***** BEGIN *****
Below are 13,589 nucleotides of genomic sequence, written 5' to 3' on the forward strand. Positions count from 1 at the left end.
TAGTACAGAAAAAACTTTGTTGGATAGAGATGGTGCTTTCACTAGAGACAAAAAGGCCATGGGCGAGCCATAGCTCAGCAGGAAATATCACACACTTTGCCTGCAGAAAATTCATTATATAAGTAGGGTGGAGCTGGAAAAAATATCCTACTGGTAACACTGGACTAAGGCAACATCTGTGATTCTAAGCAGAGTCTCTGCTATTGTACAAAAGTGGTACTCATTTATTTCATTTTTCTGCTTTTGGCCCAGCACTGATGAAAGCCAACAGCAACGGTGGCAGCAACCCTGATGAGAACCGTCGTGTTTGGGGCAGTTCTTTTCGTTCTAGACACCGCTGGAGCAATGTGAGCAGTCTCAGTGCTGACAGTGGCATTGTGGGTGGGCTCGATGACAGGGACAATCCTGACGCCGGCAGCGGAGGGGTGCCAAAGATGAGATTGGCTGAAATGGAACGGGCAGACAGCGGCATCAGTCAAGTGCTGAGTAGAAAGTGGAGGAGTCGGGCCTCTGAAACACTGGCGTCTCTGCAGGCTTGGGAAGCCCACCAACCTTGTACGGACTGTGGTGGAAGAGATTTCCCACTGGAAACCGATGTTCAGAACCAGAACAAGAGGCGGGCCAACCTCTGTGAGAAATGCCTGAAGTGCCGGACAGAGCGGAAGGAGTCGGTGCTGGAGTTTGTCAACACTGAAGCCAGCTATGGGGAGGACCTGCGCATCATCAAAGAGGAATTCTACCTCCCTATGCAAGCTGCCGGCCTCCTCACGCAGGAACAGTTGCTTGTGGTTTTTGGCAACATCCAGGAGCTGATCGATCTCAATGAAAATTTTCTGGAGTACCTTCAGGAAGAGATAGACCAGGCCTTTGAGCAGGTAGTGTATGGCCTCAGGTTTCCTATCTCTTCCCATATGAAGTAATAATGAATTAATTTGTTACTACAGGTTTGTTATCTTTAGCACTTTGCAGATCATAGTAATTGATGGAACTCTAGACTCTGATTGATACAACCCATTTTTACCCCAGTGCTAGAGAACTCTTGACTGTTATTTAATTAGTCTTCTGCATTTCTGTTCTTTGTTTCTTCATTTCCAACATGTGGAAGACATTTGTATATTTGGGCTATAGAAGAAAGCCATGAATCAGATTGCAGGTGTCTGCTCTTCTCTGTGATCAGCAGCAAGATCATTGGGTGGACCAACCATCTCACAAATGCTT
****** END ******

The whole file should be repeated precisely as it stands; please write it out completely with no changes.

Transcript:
Below are 13,589 nucleotides of genomic sequence, written 5' to 3' on the forward strand. Positions count from 1 at the left end.
TAGTACAGAAAAAACTTTGTTGGATAGAGATGGTGCTTTCACTAGAGACAAAAAGGCCATGGGCGAGCCATAGCTCAGCAGGAAATATCACACACTTTGCCTGCAGAAAATTCATTATATAAGTAGGGTGGAGCTGGAAAAAATATCCTACTGGTAACACTGGACTAAGGCAACATCTGTGATTCTAAGCAGAGTCTCTGCTATTGTACAAAAGTGGTACTCATTTATTTCATTTTTCTGCTTTTGGCCCAGCACTGATGAAAGCCAACAGCAACGGTGGCAGCAACCCTGATGAGAACCGTCGTGTTTGGGGCAGTTCTTTTCGTTCTAGACACCGCTGGAGCAATGTGAGCAGTCTCAGTGCTGACAGTGGCATTGTGGGTGGGCTCGATGACAGGGACAATCCTGACGCCGGCAGCGGAGGGGTGCCAAAGATGAGATTGGCTGAAATGGAACGGGCAGACAGCGGCATCAGTCAAGTGCTGAGTAGAAAGTGGAGGAGTCGGGCCTCTGAAACACTGGCGTCTCTGCAGGCTTGGGAAGCCCACCAACCTTGTACGGACTGTGGTGGAAGAGATTTCCCACTGGAAACCGATGTTCAGAACCAGAACAAGAGGCGGGCCAACCTCTGTGAGAAATGCCTGAAGTGCCGGACAGAGCGGAAGGAGTCGGTGCTGGAGTTTGTCAACACTGAAGCCAGCTATGGGGAGGACCTGCGCATCATCAAAGAGGAATTCTACCTCCCTATGCAAGCTGCCGGCCTCCTCACGCAGGAACAGTTGCTTGTGGTTTTTGGCAACATCCAGGAGCTGATCGATCTCAATGAAAATTTTCTGGAGTACCTTCAGGAAGAGATAGACCAGGCCTTTGAGCAGGTAGTGTATGGCCTCAGGTTTCCTATCTCTTCCCATATGAAGTAATAATGAATTAATTTGTTACTACAGGTTTGTTATCTTTAGCACTTTGCAGATCATAGTAATTGATGGAACTCTAGACTCTGATTGATACAACCCATTTTTACCCCAGTGCTAGAGAACTCTTGACTGTTATTTAATTAGTCTTCTGCATTTCTGTTCTTTGTTTCTTCATTTCCAACATGTGGAAGACATTTGTATATTTGGGCTATAGAAGAAAGCCATGAATCAGATTGCAGGTGTCTGCTCTTCTCTGTGATCAGCAGCAAGATCATTGGGTGGACCAACCATCTCACAAATGCTT